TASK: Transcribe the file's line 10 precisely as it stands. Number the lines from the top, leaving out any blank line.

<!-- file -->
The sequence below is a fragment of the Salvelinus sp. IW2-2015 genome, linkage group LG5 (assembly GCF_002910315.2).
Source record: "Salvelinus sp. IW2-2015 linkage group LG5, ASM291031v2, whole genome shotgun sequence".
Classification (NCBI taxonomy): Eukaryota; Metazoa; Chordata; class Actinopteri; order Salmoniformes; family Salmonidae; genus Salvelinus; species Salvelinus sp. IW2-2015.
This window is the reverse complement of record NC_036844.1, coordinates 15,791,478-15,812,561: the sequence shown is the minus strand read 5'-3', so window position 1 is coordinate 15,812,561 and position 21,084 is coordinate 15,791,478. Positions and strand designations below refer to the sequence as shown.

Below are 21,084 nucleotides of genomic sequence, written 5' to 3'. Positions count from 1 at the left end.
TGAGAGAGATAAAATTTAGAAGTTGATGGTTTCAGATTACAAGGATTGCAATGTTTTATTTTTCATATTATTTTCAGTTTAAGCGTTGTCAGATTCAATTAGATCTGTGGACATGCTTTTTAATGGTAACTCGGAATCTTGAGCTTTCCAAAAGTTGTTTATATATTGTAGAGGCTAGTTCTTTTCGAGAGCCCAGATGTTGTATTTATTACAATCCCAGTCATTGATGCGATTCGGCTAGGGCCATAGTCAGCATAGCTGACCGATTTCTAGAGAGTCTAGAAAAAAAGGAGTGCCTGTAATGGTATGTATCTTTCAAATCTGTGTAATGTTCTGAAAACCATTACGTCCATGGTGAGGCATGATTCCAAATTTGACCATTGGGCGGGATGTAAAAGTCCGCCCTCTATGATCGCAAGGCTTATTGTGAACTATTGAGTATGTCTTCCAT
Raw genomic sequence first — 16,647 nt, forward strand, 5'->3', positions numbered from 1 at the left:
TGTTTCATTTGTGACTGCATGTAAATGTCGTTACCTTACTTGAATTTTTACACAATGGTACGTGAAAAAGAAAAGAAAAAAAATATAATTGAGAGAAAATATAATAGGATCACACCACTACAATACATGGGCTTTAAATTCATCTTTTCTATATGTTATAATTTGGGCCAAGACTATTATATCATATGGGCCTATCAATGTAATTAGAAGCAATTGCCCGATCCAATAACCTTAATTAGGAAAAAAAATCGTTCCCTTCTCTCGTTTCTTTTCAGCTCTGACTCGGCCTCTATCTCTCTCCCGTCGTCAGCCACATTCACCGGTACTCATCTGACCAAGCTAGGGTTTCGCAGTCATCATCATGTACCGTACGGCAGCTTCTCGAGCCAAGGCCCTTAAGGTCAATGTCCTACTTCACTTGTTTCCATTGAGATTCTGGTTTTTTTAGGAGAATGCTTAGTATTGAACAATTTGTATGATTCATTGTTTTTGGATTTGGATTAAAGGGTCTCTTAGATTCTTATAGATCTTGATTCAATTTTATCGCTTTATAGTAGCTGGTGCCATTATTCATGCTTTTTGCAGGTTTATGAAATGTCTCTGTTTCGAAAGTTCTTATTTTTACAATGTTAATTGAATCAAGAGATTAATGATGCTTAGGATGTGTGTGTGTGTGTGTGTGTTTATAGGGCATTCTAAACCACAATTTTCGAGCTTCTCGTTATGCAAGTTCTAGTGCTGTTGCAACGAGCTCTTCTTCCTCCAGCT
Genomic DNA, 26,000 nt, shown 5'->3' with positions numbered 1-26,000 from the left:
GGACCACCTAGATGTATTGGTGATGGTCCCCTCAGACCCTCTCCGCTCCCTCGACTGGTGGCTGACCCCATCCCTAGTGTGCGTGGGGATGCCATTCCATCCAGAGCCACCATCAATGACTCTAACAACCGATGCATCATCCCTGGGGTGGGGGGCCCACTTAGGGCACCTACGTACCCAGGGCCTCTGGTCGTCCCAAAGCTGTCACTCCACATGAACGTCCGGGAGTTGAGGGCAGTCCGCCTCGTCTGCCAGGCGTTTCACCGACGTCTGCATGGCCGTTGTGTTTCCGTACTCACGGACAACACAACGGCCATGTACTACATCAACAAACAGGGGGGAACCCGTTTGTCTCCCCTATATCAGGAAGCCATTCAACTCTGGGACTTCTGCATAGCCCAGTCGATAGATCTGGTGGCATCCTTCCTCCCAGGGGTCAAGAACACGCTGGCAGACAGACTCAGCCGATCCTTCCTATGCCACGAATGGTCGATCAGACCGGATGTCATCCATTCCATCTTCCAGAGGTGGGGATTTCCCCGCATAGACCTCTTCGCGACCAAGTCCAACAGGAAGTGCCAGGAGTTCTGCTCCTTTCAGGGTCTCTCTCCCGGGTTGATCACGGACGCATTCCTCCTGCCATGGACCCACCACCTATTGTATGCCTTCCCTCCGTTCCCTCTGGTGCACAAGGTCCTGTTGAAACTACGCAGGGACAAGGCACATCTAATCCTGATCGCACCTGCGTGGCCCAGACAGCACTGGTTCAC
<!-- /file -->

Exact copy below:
GGACCACCTAGATGTATTGGTGATGGTCCCCTCAGACCCTCTCCGCTCCCTCGACTGGTGGCTGACCCCATCCCTAGTGTGCGTGGGGATGCCATTCCATCCAGAGCCACCATCAATGACTCTAACAACCGATGCATCATCCCTGGGGTGGGGGGCCCACTTAGGGCACCTACGTACCCAGGGCCTCTGGTCGTCCCAAAGCTGTCACTCCACATGAACGTCCGGGAGTTGAGGGCAGTCCGCCTCGTCTGCCAGGCGTTTCACCGACGTCTGCATGGCCGTTGTGTTTCCGTACTCACGGACAACACAACGGCCATGTACTACATCAACAAACAGGGGGGAACCCGTTTGTCTCCCCTATATCAGGAAGCCATTCAACTCTGGGACTTCTGCATAGCCCAGTCGATAGATCTGGTGGCATCCTTCCTCCCAGGGGTCAAGAACACGCTGGCAGACAGACTCAGCCGATCCTTCCTATGCCACGAATGGTCGATCAGACCGGATGTCATCCATTCCATCTTCCAGAGGTGGGGATTTCCCCGCATAGACCTCTTCGCGACCAAGTCCAACAGGAAGTGCCAGGAGTTCTGCTCCTTTCAGGGTCTCTCTCCCGGGTTGATCACGGACGCATTCCTCCTGCCATGGACCCACCACCTATTGTATGCCTTCCCTCCGTTCCCTCTGGTGCACAAGGTCCTGTTGAAACTACGCAGGGACAAGGCACATCTAATCCTGATCGCACCTGCGTGGCCCAGACAGCACTGGTTCAC